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Japanese American

Still Image from "Norman Mineta And His Legacy: An American Story" / Mineta Legacy Project

Next Wednesday, February 19, is Day of Remembrance. It’s the 78th anniversary of when President Franklin Roosevelt signed Executive Order 9066, which sent West Coast Japanese Americans to concentration camps. A note on terminology: These were not Nazi death camps in Europe, but they were spaces that Japanese Americans were forced to live in. 

On this week's Valley Edition: There's only one proposition on the ballot this year, Proposition 13. Some say it will deepen state debt, while others think it’s the fix for California’s aging schools.

Plus: We’ll speak to a California native who served in two presidential cabinets. Secretary Norman Mineta was pivotal in convincing the U.S. government to formally apologize to Japanese Americans after their internment during World War II. 

 

Ansel Adams / Library of Congress

Back in 1927, baseball legends Babe Ruth and Lou Gehrig came to Fresno to play exhibition matches, sometimes playing with all Japanese-American teams. One of those players was Kenichi Zenimura, an immigrant from Japan.

 

In a 1999 documentary film about him, “Diamonds In The Rough,” narrator and actor Noriyuki “Pat” Morita says that, “He’ll always be remembered as Zeni, ‘Dean of the Diamond.’” 

Those words, “Dean of the Diamond,” are memorialized on his gravestone. 

 

Alice Daniel / Valley Public Radio

This week, a Japanese-American from Baton Rouge, Louisiana visited Fresno for the first time in 78 years. In 1942, Walter Imahara and his family were ordered to leave their home in Sacramento and come to the Fresno Assembly Center per President Franklin Delano Roosevelt’s Executive Order 9066. The family was then sent to an internment camp in Arkansas.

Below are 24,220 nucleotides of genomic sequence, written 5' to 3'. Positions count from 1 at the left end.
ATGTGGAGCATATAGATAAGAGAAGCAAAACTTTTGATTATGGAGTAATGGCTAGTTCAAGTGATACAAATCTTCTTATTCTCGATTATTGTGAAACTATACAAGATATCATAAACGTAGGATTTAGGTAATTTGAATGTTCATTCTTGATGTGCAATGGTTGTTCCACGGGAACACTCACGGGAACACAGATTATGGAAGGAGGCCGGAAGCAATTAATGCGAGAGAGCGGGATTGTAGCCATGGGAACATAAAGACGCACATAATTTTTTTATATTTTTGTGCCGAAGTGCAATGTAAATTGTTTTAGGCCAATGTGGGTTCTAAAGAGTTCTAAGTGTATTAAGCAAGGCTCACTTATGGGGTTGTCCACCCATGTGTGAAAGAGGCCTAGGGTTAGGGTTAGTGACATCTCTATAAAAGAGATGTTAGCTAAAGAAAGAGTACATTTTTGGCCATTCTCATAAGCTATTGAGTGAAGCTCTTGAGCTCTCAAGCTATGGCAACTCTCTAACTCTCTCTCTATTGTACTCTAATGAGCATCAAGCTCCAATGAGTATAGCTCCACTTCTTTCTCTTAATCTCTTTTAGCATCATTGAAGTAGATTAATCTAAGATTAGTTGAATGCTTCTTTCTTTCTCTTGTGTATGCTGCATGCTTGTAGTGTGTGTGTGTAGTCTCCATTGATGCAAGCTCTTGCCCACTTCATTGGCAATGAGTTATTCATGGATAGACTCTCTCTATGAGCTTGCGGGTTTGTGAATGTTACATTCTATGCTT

On this week’s Valley Edition: He hadn’t been to Fresno in 78 years, but this week Walter Imahara visited the site of the Fresno Assembly Center. It’s where he and his family were sent first before going to an internment camp in Arkansas. 

Later, what if you’re a low income, first generation college student? Where do you turn to get the mentoring and support you need? We meet students who are finding assistance with a program at Fresno City College. 

Laura Tsutsui / Valley Public Radio

A Japanese American man from Baton Rouge, Louisiana visited Fresno for the first time in 78 years Tuesday to see where he and his parents had to report in 1942 after President Franklin Delano Roosevelt issued Executive Order 9066.

Walter Imahara was 4 years old at the time. The now-Fresno Fairgrounds was formerly the Fresno Assembly Center. It’s where Japanese Americans from around the state arrived before being transported to internment camps. 

 

Kerry Klein / Valley Public Radio

One popular stop in Fresno’s Chinatown is Kogetsu-Do, a Japanese shop with a long history over on F Street.

Lynn Ikeda-Yada owns the shop, whose name means "lake moon," and she’s the third generation to do so. Her grandparents migrated to Chinatown from Hiroshima, Japan.

There’s even a blown-up photo on the wall of her grandparents and uncle in the same space Ikeda-Yada’s shop occupies today.

“My grandparents started it in 1915,” says Ikeda-Yada. “That picture was taken in 1920 and they had two sons: Roy, who’s the little boy there, and my dad, Mas.”